Can we be forced to take a 30 min lunch after only working 2.5 hrs during an 8 hour shift?

          • Joshua Petrie on September 30, 2020 at 7:55 pm

            Basically, yes, so long as it is preceded by a rest break. There are newer pages of comments that have dealt with more specifics on this topic.

        • Sonia on March 26, 2021 at 9:55 pm

          Is it legal to start a 7 hour shift and make you clock in and then right after clock out again for lunch because the restaurant will be too busy to give you a lunch before your 5th hour working?

        • Pamela on June 15, 2021 at 10:19 pm

          It’s not

      • Ashley Van on July 29, 2020 at 9:40 pm

        My employer does not have enough employees for me to hand off my patients so that I may take rest breaks (10’s) or lunch breaks(30’s). Occasionally I am able to go smoke a cigarette really quick, but I am required to keep the nursing phone on me at all times, even when I am eating. How do I calculate what I am owed? Do I receive overtime pay and the 2 he penalty everyday for this as well?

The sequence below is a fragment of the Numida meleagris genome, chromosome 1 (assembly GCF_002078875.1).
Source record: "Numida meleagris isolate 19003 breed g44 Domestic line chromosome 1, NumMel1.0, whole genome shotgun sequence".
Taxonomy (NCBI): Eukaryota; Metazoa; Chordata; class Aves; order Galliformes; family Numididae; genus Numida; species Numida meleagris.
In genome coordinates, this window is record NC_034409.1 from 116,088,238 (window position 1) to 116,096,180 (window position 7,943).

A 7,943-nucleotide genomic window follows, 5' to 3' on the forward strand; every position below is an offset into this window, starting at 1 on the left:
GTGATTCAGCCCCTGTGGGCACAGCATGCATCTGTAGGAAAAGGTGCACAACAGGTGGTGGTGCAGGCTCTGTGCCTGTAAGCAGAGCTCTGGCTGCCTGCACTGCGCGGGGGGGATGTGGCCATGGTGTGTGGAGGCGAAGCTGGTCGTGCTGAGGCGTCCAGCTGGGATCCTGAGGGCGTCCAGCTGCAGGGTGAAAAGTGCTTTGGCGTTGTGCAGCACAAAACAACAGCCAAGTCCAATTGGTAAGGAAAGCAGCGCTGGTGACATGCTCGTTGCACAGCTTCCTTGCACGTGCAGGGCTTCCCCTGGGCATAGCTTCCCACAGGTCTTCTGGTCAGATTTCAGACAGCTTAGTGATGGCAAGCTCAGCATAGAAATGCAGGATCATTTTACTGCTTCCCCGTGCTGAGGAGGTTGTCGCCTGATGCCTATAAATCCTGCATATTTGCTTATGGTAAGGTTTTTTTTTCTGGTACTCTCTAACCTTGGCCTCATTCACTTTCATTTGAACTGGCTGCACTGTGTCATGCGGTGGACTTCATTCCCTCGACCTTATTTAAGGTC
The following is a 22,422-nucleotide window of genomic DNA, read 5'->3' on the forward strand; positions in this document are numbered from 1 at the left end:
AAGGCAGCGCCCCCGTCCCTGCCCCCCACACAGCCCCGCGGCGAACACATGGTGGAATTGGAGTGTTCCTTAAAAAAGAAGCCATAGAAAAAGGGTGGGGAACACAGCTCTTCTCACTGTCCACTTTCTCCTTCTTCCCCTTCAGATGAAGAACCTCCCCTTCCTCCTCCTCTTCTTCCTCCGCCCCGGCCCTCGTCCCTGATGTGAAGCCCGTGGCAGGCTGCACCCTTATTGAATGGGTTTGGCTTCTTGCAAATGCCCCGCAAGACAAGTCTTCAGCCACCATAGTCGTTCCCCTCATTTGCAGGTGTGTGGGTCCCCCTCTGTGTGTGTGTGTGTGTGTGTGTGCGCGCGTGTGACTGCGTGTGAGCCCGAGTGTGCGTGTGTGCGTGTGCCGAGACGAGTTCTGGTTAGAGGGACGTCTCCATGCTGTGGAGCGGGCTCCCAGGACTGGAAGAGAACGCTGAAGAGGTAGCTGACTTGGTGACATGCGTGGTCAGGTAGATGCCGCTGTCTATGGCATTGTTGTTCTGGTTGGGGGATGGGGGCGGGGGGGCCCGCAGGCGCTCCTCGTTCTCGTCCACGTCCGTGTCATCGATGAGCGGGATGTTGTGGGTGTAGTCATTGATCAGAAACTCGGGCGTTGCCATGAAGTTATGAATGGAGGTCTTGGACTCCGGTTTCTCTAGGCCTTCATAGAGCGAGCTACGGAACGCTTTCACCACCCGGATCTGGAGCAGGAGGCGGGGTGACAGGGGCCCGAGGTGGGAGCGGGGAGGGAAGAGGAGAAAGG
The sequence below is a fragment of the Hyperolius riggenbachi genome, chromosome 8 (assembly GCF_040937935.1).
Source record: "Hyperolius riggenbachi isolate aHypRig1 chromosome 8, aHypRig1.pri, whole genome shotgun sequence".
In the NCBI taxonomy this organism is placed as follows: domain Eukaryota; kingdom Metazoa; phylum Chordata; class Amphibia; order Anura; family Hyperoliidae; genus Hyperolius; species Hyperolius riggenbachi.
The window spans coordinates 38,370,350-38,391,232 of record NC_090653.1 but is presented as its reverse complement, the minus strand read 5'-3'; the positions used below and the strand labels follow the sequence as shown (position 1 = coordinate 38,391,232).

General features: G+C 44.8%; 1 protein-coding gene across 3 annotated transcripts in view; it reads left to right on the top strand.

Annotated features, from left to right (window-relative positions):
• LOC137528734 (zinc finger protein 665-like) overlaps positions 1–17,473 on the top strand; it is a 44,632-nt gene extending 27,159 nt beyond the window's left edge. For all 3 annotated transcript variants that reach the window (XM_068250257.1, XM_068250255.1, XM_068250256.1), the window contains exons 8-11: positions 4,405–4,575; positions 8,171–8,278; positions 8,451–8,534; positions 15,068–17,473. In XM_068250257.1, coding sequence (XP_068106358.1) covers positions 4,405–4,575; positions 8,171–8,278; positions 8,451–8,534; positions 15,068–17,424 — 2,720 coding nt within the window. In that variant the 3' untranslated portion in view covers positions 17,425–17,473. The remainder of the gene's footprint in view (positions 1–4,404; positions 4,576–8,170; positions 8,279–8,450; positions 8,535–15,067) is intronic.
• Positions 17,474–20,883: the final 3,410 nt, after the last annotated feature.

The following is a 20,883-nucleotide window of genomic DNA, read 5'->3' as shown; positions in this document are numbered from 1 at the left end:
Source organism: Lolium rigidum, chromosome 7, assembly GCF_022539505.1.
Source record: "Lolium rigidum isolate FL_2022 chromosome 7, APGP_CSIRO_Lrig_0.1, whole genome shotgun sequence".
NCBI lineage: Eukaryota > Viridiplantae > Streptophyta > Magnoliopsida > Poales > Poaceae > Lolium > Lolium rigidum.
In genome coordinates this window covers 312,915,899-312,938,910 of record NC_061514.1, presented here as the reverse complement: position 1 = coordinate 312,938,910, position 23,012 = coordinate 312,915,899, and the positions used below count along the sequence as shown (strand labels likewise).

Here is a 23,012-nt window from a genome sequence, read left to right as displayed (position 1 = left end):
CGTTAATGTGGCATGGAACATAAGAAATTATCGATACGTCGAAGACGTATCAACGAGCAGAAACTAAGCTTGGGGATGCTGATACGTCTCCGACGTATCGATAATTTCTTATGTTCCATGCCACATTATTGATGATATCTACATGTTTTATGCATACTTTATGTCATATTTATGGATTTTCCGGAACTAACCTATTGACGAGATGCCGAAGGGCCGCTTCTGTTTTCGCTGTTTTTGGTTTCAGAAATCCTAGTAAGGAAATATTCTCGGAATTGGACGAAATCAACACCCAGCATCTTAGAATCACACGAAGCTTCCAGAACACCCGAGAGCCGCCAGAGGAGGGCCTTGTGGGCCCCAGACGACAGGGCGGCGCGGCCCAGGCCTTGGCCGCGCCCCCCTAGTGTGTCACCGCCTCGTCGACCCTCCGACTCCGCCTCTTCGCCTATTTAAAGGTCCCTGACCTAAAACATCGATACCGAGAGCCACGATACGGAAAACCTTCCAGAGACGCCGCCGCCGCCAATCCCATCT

• Mimi Barilla on November 12, 2019 at 1:32 pm

      I requested time off to get off early from work to attend my doctors appointment as I’m pregnant. It was approved to work 9am to 2 pm. Which is 5 hours. My boss is forcing me to take a lunch even if I work 5 hours because she said I still have to work my normal schedule (following my lunch hour) even if I’m getting off early because that means I would be getting paid for a whole days work using my sick leave for the remainder of the time that I’m not in the classroom (again, I’m leaving early) is this even legal?

      • Wayne on June 24, 2020 at 1:32 am